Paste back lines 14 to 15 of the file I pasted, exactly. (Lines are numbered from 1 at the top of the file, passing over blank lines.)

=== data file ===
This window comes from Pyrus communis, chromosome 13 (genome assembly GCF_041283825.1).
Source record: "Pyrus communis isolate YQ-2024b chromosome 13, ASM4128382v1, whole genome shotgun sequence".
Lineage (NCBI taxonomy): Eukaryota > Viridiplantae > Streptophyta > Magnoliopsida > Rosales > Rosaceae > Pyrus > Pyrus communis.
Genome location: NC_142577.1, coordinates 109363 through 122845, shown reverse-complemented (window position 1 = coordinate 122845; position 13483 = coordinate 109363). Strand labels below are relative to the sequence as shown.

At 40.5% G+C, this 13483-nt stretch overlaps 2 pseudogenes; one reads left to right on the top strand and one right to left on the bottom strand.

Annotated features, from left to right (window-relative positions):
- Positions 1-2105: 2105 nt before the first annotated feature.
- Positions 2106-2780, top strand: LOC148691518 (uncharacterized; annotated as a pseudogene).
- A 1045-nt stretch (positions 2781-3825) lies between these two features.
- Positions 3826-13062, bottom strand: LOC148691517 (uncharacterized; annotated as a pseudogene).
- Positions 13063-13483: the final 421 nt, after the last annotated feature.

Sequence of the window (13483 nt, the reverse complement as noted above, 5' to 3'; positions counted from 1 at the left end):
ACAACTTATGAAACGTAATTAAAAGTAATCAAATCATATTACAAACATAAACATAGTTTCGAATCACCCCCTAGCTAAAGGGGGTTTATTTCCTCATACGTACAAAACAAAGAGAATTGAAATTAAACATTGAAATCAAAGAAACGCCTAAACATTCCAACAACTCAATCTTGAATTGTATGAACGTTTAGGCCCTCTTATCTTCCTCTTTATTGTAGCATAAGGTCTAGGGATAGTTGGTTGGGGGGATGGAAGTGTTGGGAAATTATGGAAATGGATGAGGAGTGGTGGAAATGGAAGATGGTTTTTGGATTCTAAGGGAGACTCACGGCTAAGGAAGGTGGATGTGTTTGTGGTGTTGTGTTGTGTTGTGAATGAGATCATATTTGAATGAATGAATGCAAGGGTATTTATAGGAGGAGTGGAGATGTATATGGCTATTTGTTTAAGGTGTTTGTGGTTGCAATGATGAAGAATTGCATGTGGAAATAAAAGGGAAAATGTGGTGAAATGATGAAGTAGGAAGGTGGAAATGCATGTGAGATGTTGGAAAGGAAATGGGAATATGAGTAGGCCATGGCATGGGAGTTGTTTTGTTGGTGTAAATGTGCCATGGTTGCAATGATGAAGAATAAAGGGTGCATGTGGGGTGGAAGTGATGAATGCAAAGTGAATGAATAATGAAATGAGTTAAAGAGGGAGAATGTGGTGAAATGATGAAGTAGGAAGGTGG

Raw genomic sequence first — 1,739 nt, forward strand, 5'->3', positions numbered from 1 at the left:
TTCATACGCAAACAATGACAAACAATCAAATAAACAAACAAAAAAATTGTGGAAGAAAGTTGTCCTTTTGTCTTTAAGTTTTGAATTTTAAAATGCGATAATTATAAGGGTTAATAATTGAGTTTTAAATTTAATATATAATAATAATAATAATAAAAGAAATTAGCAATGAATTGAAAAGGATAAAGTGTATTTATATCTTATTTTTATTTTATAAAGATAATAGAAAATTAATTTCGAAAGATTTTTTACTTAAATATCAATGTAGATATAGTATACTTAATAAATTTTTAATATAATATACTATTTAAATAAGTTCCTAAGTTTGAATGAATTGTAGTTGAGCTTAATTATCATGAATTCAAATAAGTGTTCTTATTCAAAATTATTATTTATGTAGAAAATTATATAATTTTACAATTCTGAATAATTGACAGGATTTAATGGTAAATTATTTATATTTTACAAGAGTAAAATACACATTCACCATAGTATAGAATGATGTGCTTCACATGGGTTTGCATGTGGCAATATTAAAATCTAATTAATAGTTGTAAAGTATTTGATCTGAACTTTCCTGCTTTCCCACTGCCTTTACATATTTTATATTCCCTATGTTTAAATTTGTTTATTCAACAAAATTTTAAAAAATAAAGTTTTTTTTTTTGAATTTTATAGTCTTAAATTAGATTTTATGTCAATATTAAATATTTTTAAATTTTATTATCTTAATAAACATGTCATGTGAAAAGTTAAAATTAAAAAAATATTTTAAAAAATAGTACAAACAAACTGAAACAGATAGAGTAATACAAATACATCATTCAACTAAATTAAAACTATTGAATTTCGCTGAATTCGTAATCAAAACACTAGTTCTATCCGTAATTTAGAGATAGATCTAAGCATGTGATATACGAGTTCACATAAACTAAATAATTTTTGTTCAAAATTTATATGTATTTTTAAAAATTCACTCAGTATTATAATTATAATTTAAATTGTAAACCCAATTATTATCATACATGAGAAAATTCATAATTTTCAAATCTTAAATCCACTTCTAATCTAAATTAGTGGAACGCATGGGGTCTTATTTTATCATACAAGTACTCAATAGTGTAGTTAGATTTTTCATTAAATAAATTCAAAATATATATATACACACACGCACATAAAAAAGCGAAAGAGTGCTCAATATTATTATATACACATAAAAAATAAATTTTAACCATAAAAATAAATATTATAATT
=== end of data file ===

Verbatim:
Raw genomic sequence first — 1,739 nt, forward strand, 5'->3', positions numbered from 1 at the left:
TTCATACGCAAACAATGACAAACAATCAAATAAACAAACAAAAAAATTGTGGAAGAAAGTTGTCCTTTTGTCTTTAAGTTTTGAATTTTAAAATGCGATAATTATAAGGGTTAATAATTGAGTTTTAAATTTAATATATAATAATAATAATAATAAAAGAAATTAGCAATGAATTGAAAAGGATAAAGTGTATTTATATCTTATTTTTATTTTATAAAGATAATAGAAAATTAATTTCGAAAGATTTTTTACTTAAATATCAATGTAGATATAGTATACTTAATAAATTTTTAATATAATATACTATTTAAATAAGTTCCTAAGTTTGAATGAATTGTAGTTGAGCTTAATTATCATGAATTCAAATAAGTGTTCTTATTCAAAATTATTATTTATGTAGAAAATTATATAATTTTACAATTCTGAATAATTGACAGGATTTAATGGTAAATTATTTATATTTTACAAGAGTAAAATACACATTCACCATAGTATAGAATGATGTGCTTCACATGGGTTTGCATGTGGCAATATTAAAATCTAATTAATAGTTGTAAAGTATTTGATCTGAACTTTCCTGCTTTCCCACTGCCTTTACATATTTTATATTCCCTATGTTTAAATTTGTTTATTCAACAAAATTTTAAAAAATAAAGTTTTTTTTTTTGAATTTTATAGTCTTAAATTAGATTTTATGTCAATATTAAATATTTTTAAATTTTATTATCTTAATAAACATGTCATGTGAAAAGTTAAAATTAAAAAAATATTTTAAAAAATAGTACAAACAAACTGAAACAGATAGAGTAATACAAATACATCATTCAACTAAATTAAAACTATTGAATTTCGCTGAATTCGTAATCAAAACACTAGTTCTATCCGTAATTTAGAGATAGATCTAAGCATGTGATATACGAGTTCACATAAACTAAATAATTTTTGTTCAAAATTTATATGTATTTTTAAAAATTCACTCAGTATTATAATTATAATTTAAATTGTAAACCCAATTATTATCATACATGAGAAAATTCATAATTTTCAAATCTTAAATCCACTTCTAATCTAAATTAGTGGAACGCATGGGGTCTTATTTTATCATACAAGTACTCAATAGTGTAGTTAGATTTTTCATTAAATAAATTCAAAATATATATATACACACACGCACATAAAAAAGCGAAAGAGTGCTCAATATTATTATATACACATAAAAAATAAATTTTAACCATAAAAATAAATATTATAATT